Hays and Duvall add that theological principles should be "reflected in the text", "timeless and not tied to a specific situation", and not "culturally bound"; they should also "correspond to the teaching of the rest of Scripture" and be relevant to both original and contemporary audiences.
For help distinguishing between timeless and culturally bound principles, one may consult William J. Webb's image of the "Ladder of Abstraction" (or--for much more detail--the monograph from which it is taken):
(Chart scanned from page 53 of William J. Webb, Slaves, Women & Homosexuals: Exploring the Hermeneutics of Cultural Analysis [Downers Grove, Il.: InterVarsity, 2001])
Webb explains: "[H]ow high one climbs on the ladder of abstraction to form a principle depends upon the similarities and the differences between the ancient and modern worlds. Differences push one up the ladder; similarities push one down" (54). If we lived in an agrarian society the command not to gather the gleanings of the harvest would still apply today. Since we don't, we need to translate the rule in Lev 23:22 into a principle--such as "feed the poor" or "love your neighbour" that will suit our very different context. For an appreciative review of Webb's approach see this post (the first in a series) on Scot McKnight's blog.
The model has the advantage of being memorable and simple, even mechanical. I like how the first picture highlights the differences between the biblical world and our own. What I don't like is the assumption shared by Duvall, J. Daniel Hays and Webb, that one crosses the "bridge" by abstracting a transcultural principle from the particularities of the text. Not only does the attempt do violence to Scripture, the goal is unattainable. As Richard B. Hays declares in The Moral Vision of the New Testament (HarperCollins, 1996), “It is impossible to distinguish ‘timeless truth’ from ‘culturally conditioned elements’ in the New Testament" (300).
Hays's point is that the biblical text is inextricably bound to its context. We don't notice this all the time because in some passages our worlds overlap enough with the world of the text that the process of developing analogies (not principles!) between the two is relatively straightforward. When we do notice differences, the attempt to bridge them by abstracting principles blunts the force of the text. If we read the Sermon on the Mount as advocating the ideal of love, we don’t have to be disturbed by its concrete demands. Here's Hays again:
- “If we read the New Testament and find only timeless moral principles, we are probably guilty . . . of evading Scripture’s specific claims upon our lives” (294).
- “Let there be a moratorium on such preaching [that refers to the underlying principle of a text]! The New Testament’s ethical imperatives are either normative at the level of their own claim, or they are invalid” (294).
- “One would think that the intellectual climate of the late twentieth century would have exposed the futility of such a project, but one still encounters the distinction, perhaps most often and most astoundingly among Christians who imagine that it will somehow enable them to hold on to the authority of Scripture: authority is tacitly transferred from the historically conditioned text to the suprahistorical truth that is somehow packaged in a historical wrapper. The difficulty with this way of conceptualizing Scripture is evident: once we have the truth, we no longer need the wrapper” (300).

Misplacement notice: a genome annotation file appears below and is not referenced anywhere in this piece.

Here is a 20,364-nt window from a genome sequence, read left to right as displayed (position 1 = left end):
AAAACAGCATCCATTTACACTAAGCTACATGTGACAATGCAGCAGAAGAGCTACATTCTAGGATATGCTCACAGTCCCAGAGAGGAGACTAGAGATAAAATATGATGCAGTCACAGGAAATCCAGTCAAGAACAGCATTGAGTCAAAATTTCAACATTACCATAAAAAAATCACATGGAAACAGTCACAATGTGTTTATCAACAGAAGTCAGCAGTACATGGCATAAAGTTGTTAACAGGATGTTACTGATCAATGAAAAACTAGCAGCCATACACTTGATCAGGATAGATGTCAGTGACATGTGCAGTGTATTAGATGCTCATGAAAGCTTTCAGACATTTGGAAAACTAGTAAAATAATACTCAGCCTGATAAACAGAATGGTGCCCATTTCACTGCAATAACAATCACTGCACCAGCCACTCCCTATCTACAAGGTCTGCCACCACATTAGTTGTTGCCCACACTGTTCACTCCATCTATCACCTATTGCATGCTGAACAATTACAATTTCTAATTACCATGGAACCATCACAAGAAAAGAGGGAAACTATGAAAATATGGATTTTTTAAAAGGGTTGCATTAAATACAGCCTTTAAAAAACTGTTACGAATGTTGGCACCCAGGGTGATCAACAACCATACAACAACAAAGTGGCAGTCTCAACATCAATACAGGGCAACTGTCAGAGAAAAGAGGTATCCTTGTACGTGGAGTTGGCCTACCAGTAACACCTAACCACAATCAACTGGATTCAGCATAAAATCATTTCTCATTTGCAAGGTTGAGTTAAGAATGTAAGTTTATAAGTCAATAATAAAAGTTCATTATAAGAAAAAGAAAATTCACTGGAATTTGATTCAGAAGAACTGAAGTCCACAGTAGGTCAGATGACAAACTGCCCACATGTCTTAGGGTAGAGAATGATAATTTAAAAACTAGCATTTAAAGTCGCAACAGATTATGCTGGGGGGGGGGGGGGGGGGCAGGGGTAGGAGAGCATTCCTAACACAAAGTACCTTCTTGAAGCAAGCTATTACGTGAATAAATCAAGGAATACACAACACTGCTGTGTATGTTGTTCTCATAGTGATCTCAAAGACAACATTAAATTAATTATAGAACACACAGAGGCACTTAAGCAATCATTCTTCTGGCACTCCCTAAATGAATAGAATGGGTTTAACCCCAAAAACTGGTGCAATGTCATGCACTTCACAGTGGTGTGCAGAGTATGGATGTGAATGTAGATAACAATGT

I also like Richard B. Hays's suggestions about method, as long as it is recognized that the process of reading ourselves into the story cannot finally be reduced to a series of mechanical steps:
Like Duvall and J. Daniel Hays, Richard B. Hays says work on NT ethics (the subject of his book) should begin with careful exegesis of historical, literary, and intertextual contexts. Part of this process involves identifying whether a passage speaks in the mode of rule, principle, paradigm or "world formation." "We should not override the witness of the New Testament in one mode by appealing to another mode." However, “The New Testament is fundamentally the story of God’s redemptive action; thus, the paradigmatic mode has theological primacy, and narrative texts are fundamental resources for normative ethics” (303). Hays also agrees that Scripture should be read canonically, but he resists harmonization, arguing that we should let "substantive tensions" within the canonical text remain. As a way of synthesizing the Scriptural teaching, it should be viewed through the focal images of community, cross, and new creation. Hays suggests that this is a way to keep from placing too much emphasis on one type of text to the exclusion of others. If there is no room for the cross (or the new creation) in our hermeneutic, then something is missing (292-3).
In the end, says Hays, “The use of the New Testament in normative ethics requires an integrative act of the imagination; thus, whenever we appeal to the authority of the New Testament, we are necessarily engaged in metaphor-making....Metaphors are incongruous conjunctions of two images . . . that turn out, upon reflection, to be like one another in ways not ordinarily recognized. They shock us into thought by positing unexpected analogies—analogies that could not be discerned within conventional categories of knowledge” (300).
“The fundamental task of New Testament ethics is to call us again and again to see our lives shattered and shaped anew by ‘reading’ them in metaphorical juxtaposition with this story” (302).